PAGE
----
In this Book

This Corner of Canaan
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Randolph B. “Mike” Campbell has spent the better part of the last five decades helping Texans rediscover their history, producing a stream of definitive works on the social, political, and economic structures of the Texas past. Through meticulous research and terrific prose, Campbell’s collective work has fundamentally remade how historians understand Texan identity and the state’s southern heritage, as well as our understanding of such contentious issues as slavery, westward expansion, and Reconstruction. Campbell’s pioneering work in local and county records has defined the model for grassroots research and community studies in the field. More than any other scholar, Campbell has shaped our modern understanding of Texas. In this collection of seventeen original essays, Campbell’s colleagues, friends, and students offer a capacious examination of Texas’s history—ranging from the Spanish era through the 1960s War on Poverty—to honor Campbell’s deep influence on the field. Focusing on themes and methods that Campbell pioneered, the essays debate Texas identity, the creation of nineteenth-century Texas, the legacies of the Civil War and Reconstruction, and the remaking of the Lone Star State during the twentieth century. Featuring some of the most well-known names in the field—as well as rising stars—the volume offers the latest scholarship on major issues in Texas history, and the enduring influence of the most eminent Texas historian of the last half century.

Table of Contents

  1. Cover
  2. pp. 1-1
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  1. Title Page, Copyright, Quote
  2. pp. 2-5
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  1. Contents
  2. pp. v-vii
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  1. Introduction
  2. pp. viii-9
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  1. Editors’ Preface
  2. pp. ix-xiv
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  1. Teacher, Mentor, Friend: A Reflection
  2. pp. xv-xviii
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  1. Part I: Texas Identity
  2. pp. 1-2
  1. Chapter 1. Texas Identity: Alternatives to the Terrible Triplets
  2. pp. 3-36
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  1. Chapter 2. History, Memory, and Rebranding Texas as Western for the 1936 Centennial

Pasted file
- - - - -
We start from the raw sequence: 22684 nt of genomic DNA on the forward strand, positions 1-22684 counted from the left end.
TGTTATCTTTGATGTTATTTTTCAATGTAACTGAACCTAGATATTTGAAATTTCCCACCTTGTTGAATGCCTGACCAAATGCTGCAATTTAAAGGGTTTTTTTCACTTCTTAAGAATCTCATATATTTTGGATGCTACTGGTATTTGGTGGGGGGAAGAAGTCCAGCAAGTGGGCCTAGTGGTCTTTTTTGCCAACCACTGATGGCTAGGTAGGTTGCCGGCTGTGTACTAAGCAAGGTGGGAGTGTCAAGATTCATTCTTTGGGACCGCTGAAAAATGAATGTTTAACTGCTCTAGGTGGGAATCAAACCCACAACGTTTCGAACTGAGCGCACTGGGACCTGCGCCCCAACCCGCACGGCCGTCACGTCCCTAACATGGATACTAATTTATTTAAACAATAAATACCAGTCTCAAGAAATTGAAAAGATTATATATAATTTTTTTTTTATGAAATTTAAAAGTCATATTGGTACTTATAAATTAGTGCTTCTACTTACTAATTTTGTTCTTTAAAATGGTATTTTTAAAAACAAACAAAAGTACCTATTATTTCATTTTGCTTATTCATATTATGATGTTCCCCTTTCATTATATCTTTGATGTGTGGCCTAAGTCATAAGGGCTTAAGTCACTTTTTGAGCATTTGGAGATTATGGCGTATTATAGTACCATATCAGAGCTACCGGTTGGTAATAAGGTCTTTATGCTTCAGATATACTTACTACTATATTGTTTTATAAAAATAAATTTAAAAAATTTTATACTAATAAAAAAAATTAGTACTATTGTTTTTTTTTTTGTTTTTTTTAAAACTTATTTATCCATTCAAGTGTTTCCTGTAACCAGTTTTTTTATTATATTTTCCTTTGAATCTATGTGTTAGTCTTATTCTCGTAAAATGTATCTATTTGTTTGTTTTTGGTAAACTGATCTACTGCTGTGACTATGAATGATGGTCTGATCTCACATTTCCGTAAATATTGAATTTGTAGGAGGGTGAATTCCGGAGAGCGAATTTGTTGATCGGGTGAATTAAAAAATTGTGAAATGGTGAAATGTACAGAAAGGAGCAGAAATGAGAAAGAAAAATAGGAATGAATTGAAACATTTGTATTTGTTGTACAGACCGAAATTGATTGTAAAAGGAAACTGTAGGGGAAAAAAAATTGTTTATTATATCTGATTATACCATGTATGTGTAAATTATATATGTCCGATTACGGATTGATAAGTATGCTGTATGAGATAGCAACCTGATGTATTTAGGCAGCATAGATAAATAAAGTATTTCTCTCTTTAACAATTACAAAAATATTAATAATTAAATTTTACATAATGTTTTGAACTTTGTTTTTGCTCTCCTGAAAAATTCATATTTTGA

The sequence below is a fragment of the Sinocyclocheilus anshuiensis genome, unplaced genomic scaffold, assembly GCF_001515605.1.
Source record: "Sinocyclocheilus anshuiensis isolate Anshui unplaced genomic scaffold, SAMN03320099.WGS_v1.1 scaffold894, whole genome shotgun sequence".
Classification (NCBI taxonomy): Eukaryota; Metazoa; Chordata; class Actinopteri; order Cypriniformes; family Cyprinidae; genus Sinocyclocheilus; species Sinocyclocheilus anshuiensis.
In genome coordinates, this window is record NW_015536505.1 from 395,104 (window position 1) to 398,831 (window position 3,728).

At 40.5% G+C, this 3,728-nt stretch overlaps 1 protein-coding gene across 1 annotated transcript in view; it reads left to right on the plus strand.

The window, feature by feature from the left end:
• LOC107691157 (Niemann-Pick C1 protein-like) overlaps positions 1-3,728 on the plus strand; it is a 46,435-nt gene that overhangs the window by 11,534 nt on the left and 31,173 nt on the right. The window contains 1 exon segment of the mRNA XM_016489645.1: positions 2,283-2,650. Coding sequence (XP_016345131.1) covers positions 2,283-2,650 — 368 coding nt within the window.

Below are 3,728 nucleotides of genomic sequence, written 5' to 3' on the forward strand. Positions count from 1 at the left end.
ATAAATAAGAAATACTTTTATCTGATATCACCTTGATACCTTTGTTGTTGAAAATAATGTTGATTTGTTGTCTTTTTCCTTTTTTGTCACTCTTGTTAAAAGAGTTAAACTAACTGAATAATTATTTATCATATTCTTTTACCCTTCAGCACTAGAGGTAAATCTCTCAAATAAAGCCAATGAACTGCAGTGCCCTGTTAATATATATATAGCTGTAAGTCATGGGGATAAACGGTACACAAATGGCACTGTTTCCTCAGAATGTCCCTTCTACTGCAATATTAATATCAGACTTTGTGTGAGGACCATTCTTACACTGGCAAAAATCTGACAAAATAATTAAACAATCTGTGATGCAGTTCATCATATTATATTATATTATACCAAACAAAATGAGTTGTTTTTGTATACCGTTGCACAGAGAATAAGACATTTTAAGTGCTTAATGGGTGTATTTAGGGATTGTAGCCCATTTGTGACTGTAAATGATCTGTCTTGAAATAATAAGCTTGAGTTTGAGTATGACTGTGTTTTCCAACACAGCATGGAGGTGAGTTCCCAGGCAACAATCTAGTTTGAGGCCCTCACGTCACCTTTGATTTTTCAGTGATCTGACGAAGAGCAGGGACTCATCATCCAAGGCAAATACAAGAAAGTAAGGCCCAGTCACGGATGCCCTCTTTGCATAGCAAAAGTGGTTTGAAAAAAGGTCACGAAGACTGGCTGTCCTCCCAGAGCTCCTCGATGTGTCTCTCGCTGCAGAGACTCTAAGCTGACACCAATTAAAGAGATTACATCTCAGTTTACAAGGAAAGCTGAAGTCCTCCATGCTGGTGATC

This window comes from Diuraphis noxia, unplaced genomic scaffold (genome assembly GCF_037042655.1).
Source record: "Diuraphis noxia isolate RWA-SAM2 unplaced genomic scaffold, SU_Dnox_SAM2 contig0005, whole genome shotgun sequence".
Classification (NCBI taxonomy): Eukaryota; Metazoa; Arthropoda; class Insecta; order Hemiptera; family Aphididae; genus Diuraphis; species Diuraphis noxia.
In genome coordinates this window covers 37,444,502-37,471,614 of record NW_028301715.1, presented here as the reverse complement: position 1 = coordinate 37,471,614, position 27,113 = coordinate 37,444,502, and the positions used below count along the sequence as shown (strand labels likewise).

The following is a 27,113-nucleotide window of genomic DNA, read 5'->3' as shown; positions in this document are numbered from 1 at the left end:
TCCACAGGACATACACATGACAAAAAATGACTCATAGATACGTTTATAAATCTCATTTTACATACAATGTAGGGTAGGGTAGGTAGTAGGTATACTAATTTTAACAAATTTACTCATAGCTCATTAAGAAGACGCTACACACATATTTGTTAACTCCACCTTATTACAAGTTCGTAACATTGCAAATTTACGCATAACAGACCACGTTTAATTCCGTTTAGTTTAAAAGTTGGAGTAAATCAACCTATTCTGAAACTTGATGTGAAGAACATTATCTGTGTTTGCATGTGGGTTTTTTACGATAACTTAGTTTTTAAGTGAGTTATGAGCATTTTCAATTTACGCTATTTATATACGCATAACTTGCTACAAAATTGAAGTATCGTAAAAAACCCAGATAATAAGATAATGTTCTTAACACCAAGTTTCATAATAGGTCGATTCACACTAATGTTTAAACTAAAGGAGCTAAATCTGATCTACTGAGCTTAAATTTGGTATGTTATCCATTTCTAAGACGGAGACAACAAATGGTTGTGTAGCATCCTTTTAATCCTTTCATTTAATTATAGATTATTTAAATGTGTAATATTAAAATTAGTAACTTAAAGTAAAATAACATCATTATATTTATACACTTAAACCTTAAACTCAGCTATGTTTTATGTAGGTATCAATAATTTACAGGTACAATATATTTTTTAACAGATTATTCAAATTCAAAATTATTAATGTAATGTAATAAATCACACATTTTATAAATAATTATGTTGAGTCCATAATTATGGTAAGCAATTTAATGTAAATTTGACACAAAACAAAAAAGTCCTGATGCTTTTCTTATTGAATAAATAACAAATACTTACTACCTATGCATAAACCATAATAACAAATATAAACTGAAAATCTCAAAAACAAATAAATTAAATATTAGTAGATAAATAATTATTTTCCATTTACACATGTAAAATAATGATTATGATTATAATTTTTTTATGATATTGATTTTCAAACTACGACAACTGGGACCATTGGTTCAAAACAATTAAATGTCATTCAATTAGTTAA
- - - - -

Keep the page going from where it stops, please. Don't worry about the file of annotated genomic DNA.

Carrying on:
2. pp. 37-58
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  1. Part II: Texas Before the Civil War
  2. pp. 59-60
  1. Chapter 3. José Antonio Pichardo and the Limits of Spanish Texas, 1803–1821
  2. pp. 61-82
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  1. Chapter 4. Sam Houston, Indian Agent
  2. pp. 83-106
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  1. Chapter 5. Stephen F. Austin’s Views on Slavery in Early Texas
  2. pp. 107-128
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  1. Part III: Texas in Civil War and Reconstruction
  2. pp. 129-130
  1. Chapter 6. Landholding in Brazos County, Texas: Frontier, War, and Reconstruction
  2. pp. 131-156
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  1. Chapter 7. Soldiering on the Texas Coast and the Problem of Confederate Nationalism
  2. pp. 157-184
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  1. Chapter 8. North Texans and Civil War Amnesty: Helpless Instruments in the Hands of Rebellion?
  2. pp. 185-202
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  1. Chapter 9. Texas Reconstruction in Popular Memory: What Really Happened in Hill County in 1871
  2. pp. 203-226
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  1. Part IV: Texas and the New South
  2. pp. 227-228
  1. Chapter 10. The Roots of Southern Progressivism: Texas Populists and the Rise of a Reform Coalition in Milam County
  2. pp. 229-264
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  1. Chapter 11. African-American Housing and Health Patterns in Southwestern Cities, 1865–1900
  2. pp. 265-292
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  1. Chapter 12. Populism and the Poll Tax in Cooke County, Texas
  2. pp. 293-308
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  1. Part V: Texas and the Twentieth Century
  2. pp. 309-310
  1. Chapter 13. Investing in Urban: The Woman’s Monday Club and the Entrepreneurial Elite of Corpus Christi, Texas
  2. pp. 311-334
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  1. Chapter 14. Denton County, Texas, and the Draft During the First World War
  2. pp. 335-360
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  1. Chapter 15. “Gente Decente”: Tejanos Jovita González and Edmundo E. Mireles
  2. pp. 361-384
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  1. Chapter 16. National Ideal Meets Local Reality: The Grassroots War on Poverty in Houston
  2. pp. 385-402
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  1. Contributors’ Biographies
  2. pp. 403-406
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  1. Index
  2. pp. 407-423
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